2. Watch the video.
3. Study the "World Situation Summary".

What is diplomacy?

“Diplomacy is the art of conducting international relations.” It is one tool in a state’s foreign policy toolbox when it comes to dealing with other nations. Diplomacy relies heavily on dialogue and negotiations to determine common interests and conflicts between nations. Many people think of diplomacy as negotiations over political interests or territorial conflict. However, diplomacy has also included business, economic, and religious purposes. As globalization has spread and communication technology has enhanced, diplomacy now encompasses everything from the colonization of space to human cloning.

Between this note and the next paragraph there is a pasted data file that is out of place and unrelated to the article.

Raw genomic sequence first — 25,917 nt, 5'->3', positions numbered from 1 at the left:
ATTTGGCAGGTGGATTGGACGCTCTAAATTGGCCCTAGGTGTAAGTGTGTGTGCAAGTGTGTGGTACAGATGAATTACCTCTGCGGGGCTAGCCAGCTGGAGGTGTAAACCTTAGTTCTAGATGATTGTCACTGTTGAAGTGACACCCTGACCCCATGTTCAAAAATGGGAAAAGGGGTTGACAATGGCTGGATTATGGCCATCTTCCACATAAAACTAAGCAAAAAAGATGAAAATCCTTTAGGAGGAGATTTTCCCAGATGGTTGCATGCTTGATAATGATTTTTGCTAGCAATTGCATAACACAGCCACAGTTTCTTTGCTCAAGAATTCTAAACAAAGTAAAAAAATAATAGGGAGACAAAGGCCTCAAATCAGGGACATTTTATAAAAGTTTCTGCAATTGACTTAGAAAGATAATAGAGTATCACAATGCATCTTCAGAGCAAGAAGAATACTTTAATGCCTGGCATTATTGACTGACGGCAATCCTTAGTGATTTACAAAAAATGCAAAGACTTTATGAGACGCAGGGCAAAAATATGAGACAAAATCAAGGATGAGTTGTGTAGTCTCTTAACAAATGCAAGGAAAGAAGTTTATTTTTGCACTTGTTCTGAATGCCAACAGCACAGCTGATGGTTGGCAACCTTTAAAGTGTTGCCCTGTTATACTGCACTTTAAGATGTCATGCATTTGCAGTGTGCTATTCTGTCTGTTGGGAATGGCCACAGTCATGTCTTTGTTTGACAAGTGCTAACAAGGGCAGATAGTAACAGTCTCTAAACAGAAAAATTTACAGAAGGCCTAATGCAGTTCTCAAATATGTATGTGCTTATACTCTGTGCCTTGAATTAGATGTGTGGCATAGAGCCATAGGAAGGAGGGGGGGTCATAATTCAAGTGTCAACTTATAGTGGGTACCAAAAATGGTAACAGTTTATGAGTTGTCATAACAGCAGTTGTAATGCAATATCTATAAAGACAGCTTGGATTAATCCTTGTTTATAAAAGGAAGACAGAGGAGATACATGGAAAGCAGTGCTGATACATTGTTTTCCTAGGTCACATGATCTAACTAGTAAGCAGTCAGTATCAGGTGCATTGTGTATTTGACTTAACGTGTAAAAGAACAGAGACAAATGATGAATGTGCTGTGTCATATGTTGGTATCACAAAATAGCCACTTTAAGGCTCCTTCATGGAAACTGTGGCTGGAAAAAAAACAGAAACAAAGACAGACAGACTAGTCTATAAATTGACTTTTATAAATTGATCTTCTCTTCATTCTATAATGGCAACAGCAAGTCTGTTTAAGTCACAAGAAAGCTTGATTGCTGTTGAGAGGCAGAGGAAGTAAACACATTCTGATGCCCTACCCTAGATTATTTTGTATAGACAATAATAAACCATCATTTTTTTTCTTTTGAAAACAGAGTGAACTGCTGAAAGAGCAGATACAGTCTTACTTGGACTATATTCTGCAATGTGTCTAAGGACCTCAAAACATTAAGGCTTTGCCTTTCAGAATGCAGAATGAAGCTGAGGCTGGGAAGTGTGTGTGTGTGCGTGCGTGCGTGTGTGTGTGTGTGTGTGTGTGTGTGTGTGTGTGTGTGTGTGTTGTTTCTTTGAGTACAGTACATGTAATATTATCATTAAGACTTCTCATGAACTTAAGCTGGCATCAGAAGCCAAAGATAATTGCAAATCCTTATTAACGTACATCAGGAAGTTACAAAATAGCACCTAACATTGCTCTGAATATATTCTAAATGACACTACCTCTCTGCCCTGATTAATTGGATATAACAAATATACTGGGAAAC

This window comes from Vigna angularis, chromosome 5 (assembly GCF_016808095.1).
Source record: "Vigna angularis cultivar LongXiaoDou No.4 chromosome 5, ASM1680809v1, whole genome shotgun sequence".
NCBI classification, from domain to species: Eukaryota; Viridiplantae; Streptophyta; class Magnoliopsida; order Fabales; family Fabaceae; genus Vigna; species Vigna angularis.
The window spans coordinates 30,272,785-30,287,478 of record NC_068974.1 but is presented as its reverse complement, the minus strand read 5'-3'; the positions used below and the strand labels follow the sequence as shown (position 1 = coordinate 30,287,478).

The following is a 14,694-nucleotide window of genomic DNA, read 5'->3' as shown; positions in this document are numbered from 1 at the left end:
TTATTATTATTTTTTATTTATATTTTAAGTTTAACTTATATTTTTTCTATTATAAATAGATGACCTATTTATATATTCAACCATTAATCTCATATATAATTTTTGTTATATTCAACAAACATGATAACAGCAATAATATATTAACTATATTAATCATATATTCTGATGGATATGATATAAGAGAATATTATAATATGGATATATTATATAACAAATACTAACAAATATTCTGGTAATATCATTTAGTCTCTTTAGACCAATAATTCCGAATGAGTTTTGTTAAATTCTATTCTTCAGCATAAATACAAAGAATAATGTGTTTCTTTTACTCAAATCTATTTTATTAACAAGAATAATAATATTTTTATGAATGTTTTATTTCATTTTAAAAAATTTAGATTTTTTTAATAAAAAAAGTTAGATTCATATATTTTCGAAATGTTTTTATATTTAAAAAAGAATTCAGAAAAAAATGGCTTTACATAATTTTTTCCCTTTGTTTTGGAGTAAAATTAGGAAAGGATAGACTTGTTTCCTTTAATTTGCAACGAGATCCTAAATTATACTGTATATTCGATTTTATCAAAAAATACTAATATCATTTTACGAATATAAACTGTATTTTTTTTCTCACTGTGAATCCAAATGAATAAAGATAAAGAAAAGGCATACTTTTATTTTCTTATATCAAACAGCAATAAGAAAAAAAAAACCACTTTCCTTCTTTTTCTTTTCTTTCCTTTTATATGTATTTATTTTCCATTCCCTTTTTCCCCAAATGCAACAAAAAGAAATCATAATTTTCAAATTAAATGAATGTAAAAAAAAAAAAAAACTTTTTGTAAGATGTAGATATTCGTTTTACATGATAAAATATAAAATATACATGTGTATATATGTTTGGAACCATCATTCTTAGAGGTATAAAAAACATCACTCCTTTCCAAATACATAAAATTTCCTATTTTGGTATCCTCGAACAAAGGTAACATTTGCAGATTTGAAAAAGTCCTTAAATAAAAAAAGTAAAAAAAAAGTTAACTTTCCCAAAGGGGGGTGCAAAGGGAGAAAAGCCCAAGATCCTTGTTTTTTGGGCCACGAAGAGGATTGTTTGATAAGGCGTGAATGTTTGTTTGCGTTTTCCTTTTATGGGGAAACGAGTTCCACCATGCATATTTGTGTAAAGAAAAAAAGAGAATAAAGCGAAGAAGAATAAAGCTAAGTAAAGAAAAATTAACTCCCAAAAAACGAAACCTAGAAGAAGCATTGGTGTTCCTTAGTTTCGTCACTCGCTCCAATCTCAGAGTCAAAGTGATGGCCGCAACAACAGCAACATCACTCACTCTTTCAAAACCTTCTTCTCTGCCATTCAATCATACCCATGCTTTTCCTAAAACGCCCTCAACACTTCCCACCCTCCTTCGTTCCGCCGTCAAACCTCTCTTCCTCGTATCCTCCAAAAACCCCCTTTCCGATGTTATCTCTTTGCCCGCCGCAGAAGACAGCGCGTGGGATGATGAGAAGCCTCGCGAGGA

Experts refer to diplomacy as an art because many techniques may be used by states to protect their interests and maximize their gains. At times, diplomacy may appear more like a chess match or poker game than a negotiation. Players may bluff, cheat, backstab, threaten, or refuse to meet in order to get what they want. In the recent negotiations over the disputed elections in Kenya, the two rival political factions argued for days about who would sit where before the negotiations even began. Likewise, negotiations take place in many different ways. Participants may sit across from each other or around a table; these sessions may be open or closed-door depending on their sensitivity. Other negotiations happen via phone, letter, through representatives or third parties, and even through the press. Obviously, this means language and culture play a huge role in negotiations. With the advent of modern technology, the art of diplomacy will become even more complicated and interesting as the years progress.